3.-Obtaining-Metals-

Report
After completing this topic you should be able to :
• State ores are naturally occurring compounds of metals.
•
State the less reactive metals, including gold, silver and copper, are found
uncombined in the Earth’s crust and the more reactive metals have to be extracted
from their ores.
•
Explain why some metals can be obtained from metal oxides by heat alone; some
metal oxides need to be heated with other substances, e.g. carbon or carbon
monoxide; other metals cannot be obtained by these methods.
•
Describe how iron is produced from iron ore in the Blast Furnace.
•
Give examples of the important uses of alloys, e.g. brass, solder, “stainless” steel.
•
Describe the extraction of metals from compounds as a reduction reaction.
N5
•
Describe the reaction taking place at the negative electrode during
electrolysis for the extraction of metal as a reduction reaction. N5
The metals we use are obtained from rocks in the Earth’s crust.
Most metals are too reactive to exist in a pure uncombined form in the Earth’s
crust. Metals are found as in rocks metal compounds. The usual metal
compounds found in rocks are OXIDES, SULPHIDES and CARBONATES.
A few metals are found uncombined, as they are very unreactive. Metals, which are
found uncombined are called NATIVE METALS.
The native metals are:
Gold
(Au)
Platinum
(Pt)
Silver
(Ag)
Copper
(Cu)
Rocks, which contain metals or compounds of metals are called ORES.
As man’s knowledge of chemistry increased more metals were discovered, as
ways of extracting metals were found.
METAL
potassium
sodium
lithium
calcium
magnesium
aluminium
zinc
iron
tin
lead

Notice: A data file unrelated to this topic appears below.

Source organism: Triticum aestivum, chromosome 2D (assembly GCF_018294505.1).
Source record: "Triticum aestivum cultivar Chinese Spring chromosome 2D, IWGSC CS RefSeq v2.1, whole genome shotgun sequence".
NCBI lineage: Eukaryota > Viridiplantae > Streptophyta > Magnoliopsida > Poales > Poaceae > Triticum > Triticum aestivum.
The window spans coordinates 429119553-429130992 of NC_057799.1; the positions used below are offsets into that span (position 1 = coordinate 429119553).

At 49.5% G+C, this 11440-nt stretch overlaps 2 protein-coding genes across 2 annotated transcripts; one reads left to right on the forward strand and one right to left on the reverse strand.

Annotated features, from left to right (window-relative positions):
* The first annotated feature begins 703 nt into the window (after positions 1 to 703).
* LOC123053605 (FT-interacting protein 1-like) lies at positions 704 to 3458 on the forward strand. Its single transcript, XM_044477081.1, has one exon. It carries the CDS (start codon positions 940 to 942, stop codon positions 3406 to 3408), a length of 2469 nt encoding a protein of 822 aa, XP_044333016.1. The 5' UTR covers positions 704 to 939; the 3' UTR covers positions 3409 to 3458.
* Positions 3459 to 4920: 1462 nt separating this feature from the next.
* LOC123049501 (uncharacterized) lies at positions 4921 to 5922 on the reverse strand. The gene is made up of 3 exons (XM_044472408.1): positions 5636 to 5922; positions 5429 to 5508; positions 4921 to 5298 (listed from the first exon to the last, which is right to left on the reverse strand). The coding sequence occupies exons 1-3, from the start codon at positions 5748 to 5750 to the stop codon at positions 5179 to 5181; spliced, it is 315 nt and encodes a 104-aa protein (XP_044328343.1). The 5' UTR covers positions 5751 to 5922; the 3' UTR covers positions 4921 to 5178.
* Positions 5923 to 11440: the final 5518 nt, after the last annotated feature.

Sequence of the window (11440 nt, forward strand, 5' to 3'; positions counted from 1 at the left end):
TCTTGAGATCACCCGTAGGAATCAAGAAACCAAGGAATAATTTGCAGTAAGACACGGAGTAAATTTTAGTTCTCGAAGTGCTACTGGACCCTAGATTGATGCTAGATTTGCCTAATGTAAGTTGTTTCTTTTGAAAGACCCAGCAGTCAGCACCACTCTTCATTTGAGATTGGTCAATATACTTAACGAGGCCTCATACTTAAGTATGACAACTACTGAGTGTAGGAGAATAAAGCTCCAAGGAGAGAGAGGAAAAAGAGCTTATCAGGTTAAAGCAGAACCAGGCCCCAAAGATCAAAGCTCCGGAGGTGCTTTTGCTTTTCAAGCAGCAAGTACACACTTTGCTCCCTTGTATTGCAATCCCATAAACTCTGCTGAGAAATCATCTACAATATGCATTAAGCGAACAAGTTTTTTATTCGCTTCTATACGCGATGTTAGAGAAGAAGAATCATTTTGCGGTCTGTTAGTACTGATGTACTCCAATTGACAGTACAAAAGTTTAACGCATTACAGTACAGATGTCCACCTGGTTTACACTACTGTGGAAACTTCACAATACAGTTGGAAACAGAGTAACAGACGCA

copper
mercury
silver
gold
DATE OF DISCOVERY
1807
1807
1817
1808
1808
1825
Ancient
Ancient
Ancient
Ancient
Ancient
Ancient
Ancient
Ancient
Using the N5 Chemistry Data
Booklet; complete the
REACTIVITY SERIES OF METALS
with the Date of Discovery in your
notes.
The least reactive metals were
discovered the earliest.
Using the information on metal ores
in the following slides; complete the
EXAMPLES OF METAL ORES
table in your notes.
NAME OF ORE
NAME OF METAL
COMPOUND IN ORE
METAL IN ORE
iron sulphide
iron
copper carbonate
copper
lead sulphide
lead
Iron pyrites
(Fools Gold)
Malachite
Galena
NAME OF ORE
NAME OF METAL
COMPOUND IN ORE
METAL IN ORE
aluminium oxide
aluminium
iron(III) oxide
iron
tin(IV) oxide
tin
Bauxite
Haematite
(Blood Stone)
Cassiterite
A large number of ores contain
.
To extract a metal from an ore requires heat. Some metal oxides break down by
heat alone.
HEATING
AND
(II)
(I)
breaks
down on heating to
form
and
.
Heating has no effect
on
.
HEAT
HEAT
Breaking down a compound into its elements from which it is made is called a
DECOMPOSITION REACTION.
decomposes on heating to form silver and oxygen.
heat
+
heat
2
2
4
+
4
+
heat
2(
The
)2
is changed to a
. To do this each
. This change is reduction.
+
has to
WITH CARBON
with
can be extracted by just heating their compounds.
is too reactive to be extracted by HEAT ALONE.
with
with carbon.
HEATING
can be extracted by heating their compounds
WITH CARBON
Drop hot test tube
into cold water
After the reaction some
can be seen in
the beaker.
+
carbon
cold
water
HEAT
The products of the
reaction are
and CARBON
.
Carbon helps remove the